Onisija Ivanivna Buchalo
, Victim of Stalinist persecution in Ukraine
, Lidé pomáhající partyzánům během 2. svět. války
, National minorities
, The national, ethnic or religious minorities in Poland
, Anti-communist rebel
, Structures of the Ukrainian Insurgent Army (radio operators, partisans, etc.)
, Witnesses of local events connected to WWII
, Western Ukrainian lands within Poland 1919–1939
"He remained missing in action so there was no father and we lived alone, me and my mom. We did a lot of hard work, we stayed on our own in the village and we had horse, cow, even pigs. Mom was ill all the time and I was a child. That's the way we lived. It was very hard life. Very hard. Such was my childhood."
"Mom said that she kept going to Mizoch for a week. There was no bus, nothing like that, she walked. I was at home, I was still young, and I tended to the cow, horse, pig and there were two sheep, too. Mom begged and pleaded and somehow managed to persuade them to let us see dad. One day, mom came home and told me: 'They will show him tomorrow.' Dad came, there was a soldier standing aside and mom said right away: 'Run.'
"I was there with my mom, there was a stream, and along the stream, they led them [village inhabitants and resistance fighters] one by one to the woods. The Bandera men [the Ukrainian Insurgent Army] did it so that the Soviets wouldn't see it because it had already leaked to the Soviets. The forest was already ambushed, they were ambushing it, they [the Bandera men] chased them there and where to hide now? Normally, the barracks are taken and there are people but this was in the forest. They killed many people there and my father was caught."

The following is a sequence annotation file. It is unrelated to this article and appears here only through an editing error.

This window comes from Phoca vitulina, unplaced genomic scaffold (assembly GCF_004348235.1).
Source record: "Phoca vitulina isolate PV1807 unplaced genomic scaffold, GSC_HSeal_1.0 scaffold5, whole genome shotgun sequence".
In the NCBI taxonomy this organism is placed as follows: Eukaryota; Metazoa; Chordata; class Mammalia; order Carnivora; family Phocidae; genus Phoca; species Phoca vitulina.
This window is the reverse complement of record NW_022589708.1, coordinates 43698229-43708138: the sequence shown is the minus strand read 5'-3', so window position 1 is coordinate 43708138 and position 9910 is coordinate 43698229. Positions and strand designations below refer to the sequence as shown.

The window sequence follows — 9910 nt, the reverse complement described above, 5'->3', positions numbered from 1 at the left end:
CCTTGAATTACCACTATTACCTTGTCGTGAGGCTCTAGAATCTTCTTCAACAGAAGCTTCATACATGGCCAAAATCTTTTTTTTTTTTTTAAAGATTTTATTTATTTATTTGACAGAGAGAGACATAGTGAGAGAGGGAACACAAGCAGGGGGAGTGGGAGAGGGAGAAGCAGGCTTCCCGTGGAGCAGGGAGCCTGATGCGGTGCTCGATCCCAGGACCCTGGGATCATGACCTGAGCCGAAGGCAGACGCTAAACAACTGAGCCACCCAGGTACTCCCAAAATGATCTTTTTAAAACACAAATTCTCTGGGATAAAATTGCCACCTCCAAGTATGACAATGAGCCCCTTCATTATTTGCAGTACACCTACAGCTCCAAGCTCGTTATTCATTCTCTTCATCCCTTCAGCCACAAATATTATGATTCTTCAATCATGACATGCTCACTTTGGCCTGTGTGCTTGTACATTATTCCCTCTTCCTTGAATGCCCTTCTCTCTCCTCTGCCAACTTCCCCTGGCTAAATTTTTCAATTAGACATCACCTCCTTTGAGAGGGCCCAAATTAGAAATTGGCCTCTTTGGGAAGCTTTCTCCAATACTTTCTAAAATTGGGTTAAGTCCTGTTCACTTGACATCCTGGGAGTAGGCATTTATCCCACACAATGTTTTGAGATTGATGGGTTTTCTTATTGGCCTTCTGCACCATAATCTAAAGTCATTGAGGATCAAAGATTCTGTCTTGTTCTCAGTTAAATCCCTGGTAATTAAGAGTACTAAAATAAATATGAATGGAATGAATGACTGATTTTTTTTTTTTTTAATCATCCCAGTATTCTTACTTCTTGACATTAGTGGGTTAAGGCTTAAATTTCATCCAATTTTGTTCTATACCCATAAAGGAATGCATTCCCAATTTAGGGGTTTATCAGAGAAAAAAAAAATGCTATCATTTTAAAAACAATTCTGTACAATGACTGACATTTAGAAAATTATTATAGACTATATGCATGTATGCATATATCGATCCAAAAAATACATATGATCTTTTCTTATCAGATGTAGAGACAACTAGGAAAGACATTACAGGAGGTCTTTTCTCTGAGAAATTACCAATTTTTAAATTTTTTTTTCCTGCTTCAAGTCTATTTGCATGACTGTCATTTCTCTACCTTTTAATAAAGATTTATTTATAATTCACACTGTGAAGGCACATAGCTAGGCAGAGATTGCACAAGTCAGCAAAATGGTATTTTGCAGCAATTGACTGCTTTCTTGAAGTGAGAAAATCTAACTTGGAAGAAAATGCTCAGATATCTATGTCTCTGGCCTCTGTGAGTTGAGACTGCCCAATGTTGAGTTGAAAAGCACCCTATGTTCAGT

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I and my mother were left on our own after the war
Onisija Ivanivna Buchalo was born on the 6th of November in 1929 in the community of Derman in Volhynia in what was then Poland. In her native village, she witnessed the Soviet (1939-1941) and Nazi (1941-1944) occupation of Volhynia and during the Nazi rule, the role of her father is noteworthy. Her father cooperated with the Ukrainian Insurgent Army which operated in the forests around Derman. He was arrested and shortly imprisoned in Mizoch. In 1944, he was drafted to the Red Army, he never returned and he is listed as Missing in Action. Onisija Ivanivna had no siblings so after the end of WWII, she stayed with her mother. She worked in a kolkhoz, married and had one son. From Derman, she moved to Dubno in the Rivne province where she lives nowadays (2020)